Ottumwa Life We Are Ottumwa - Ottumwa Life Summer 2021 - Page 16

Realizing the American Dream

The post-World War II development of the North Fellows Historic District “ set the standard for affordable post-war housing in Ottumwa .”

The 1945 housing development is a set of four-room , two-bedroom houses , in accordance with the Federal Housing Authority “ minimum ” houses designed in the 1930s , according to the district ’ s nomination papers . However , the square footage of the homes was increased in the designs . “ This ‘ minimum house ’ concept allowed millions of people to attain the American Dream of home ownership ,” district nomination papers state .
The starter houses , it goes on to state , were not much bigger than many apartments but offered privacy , a little more space and the “ pride of ownership .” It was a largely middle-class development , which covered a growing range of people . They were a starting point from which rooms or a second story could be added .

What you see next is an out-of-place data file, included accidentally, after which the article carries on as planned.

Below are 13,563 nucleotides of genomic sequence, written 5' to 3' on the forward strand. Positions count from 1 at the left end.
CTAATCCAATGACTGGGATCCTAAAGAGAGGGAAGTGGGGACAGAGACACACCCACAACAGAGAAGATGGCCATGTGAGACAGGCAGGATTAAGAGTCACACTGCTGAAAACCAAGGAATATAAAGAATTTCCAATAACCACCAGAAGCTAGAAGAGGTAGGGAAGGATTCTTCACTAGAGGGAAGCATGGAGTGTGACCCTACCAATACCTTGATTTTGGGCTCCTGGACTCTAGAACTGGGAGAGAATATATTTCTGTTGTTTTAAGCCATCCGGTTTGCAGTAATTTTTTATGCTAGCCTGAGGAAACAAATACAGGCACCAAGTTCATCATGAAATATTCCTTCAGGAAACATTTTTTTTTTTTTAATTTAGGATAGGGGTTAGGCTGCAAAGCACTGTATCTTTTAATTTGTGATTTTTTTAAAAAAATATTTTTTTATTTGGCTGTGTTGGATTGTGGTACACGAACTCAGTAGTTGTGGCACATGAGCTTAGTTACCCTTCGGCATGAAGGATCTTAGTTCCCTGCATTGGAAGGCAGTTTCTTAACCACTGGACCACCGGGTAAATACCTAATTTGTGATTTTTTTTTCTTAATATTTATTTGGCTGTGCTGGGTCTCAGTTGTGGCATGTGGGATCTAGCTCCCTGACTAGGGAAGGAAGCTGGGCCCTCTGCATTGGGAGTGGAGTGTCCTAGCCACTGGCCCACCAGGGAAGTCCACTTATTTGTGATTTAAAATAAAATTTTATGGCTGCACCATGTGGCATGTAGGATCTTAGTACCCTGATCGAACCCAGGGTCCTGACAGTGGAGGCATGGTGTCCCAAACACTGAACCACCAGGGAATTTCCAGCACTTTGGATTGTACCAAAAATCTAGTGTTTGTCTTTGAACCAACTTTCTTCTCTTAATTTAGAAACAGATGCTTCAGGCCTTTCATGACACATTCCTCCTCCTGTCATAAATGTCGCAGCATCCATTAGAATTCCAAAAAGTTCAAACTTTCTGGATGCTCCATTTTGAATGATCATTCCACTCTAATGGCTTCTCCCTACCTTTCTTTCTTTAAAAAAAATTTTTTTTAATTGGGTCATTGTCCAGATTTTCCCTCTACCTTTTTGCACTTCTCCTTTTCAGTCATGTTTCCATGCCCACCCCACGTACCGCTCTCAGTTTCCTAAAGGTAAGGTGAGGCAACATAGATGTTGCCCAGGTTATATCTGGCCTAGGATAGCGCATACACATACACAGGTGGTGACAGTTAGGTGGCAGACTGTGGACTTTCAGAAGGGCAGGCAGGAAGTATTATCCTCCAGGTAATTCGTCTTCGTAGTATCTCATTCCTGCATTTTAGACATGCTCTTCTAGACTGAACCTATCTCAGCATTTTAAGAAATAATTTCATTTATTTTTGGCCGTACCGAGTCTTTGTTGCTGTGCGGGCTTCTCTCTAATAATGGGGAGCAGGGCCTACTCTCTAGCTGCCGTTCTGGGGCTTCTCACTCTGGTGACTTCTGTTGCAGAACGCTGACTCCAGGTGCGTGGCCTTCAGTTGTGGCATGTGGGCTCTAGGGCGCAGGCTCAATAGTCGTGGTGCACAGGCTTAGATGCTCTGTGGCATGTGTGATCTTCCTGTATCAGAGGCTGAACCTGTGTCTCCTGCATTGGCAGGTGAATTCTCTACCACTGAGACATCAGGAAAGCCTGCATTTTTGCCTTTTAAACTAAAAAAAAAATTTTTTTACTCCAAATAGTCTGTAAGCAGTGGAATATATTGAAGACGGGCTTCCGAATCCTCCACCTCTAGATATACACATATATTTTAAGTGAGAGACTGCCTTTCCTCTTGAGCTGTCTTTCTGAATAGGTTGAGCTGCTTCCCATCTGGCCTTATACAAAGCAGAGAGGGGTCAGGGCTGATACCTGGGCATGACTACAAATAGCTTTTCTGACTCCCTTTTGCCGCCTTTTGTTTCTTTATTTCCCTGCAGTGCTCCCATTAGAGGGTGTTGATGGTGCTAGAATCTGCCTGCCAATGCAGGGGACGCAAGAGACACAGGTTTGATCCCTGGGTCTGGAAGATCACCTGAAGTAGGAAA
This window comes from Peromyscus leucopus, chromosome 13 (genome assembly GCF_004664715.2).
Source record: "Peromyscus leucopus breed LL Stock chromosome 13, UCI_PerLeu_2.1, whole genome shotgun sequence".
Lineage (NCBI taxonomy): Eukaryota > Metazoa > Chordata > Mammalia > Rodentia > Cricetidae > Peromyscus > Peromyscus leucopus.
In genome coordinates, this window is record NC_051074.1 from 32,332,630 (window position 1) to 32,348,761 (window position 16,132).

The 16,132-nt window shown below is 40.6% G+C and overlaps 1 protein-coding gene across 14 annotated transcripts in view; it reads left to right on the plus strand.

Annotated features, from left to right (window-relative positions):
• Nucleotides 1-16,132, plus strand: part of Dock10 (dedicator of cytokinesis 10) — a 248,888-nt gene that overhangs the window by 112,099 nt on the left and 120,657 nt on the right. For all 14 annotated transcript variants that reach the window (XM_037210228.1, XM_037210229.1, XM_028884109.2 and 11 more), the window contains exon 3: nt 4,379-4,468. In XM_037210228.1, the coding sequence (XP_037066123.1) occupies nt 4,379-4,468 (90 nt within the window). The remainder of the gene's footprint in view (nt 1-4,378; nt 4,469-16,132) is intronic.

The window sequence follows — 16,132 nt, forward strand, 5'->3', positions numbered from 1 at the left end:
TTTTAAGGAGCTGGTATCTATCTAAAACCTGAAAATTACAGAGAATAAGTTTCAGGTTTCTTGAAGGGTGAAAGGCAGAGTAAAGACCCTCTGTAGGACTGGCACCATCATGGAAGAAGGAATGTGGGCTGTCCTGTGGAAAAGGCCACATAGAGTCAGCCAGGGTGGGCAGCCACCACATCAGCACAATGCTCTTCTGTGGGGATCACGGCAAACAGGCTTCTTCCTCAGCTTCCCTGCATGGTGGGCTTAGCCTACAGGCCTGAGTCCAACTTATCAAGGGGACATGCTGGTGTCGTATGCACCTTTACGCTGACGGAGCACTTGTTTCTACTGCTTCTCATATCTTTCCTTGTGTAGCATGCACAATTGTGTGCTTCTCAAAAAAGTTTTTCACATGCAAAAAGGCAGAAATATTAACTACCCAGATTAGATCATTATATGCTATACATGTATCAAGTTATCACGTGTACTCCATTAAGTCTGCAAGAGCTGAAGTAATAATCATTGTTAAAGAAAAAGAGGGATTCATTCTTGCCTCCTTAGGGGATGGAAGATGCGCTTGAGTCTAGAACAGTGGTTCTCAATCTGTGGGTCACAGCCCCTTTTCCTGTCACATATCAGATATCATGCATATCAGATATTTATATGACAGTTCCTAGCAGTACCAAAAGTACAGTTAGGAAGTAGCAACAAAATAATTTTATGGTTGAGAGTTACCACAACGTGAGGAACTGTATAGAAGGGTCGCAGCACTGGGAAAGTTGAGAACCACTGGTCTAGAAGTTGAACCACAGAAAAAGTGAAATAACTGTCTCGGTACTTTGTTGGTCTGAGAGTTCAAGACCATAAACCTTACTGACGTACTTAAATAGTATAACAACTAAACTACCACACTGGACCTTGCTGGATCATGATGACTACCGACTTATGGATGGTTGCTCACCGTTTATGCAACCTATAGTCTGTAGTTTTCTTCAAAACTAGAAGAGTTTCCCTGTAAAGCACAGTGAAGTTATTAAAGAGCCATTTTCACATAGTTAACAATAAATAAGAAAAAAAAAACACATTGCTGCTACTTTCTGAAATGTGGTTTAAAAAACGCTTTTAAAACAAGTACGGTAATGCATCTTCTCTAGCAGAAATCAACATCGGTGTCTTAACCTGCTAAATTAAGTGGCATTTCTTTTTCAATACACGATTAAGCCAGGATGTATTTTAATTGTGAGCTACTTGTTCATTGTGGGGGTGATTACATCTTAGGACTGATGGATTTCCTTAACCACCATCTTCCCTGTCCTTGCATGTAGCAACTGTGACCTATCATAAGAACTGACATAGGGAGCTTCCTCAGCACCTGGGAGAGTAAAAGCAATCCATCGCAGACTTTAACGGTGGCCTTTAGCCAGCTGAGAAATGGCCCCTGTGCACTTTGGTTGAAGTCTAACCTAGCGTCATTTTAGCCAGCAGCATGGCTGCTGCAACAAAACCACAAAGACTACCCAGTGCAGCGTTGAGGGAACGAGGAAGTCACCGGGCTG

The neighborhood stands out from other post-war residential developments as the homes were constructed from brick . “ It retains the highest level of integrity of all the post-World War II neighborhoods , possibly because it is more difficult to alter brick construction ,” the document reads . It goes on to state that it is the only completely brick residential development in Ottumwa .
The houses were built at the edge of town , in keeping with development that was taking place across the country following World War II .
Both the document and Dennis Willhoit , Ottumwa Historic Preservation Committee chair , said homeowners were allowed to select one of three possible layouts for the homes .
16 We Are Ottumwa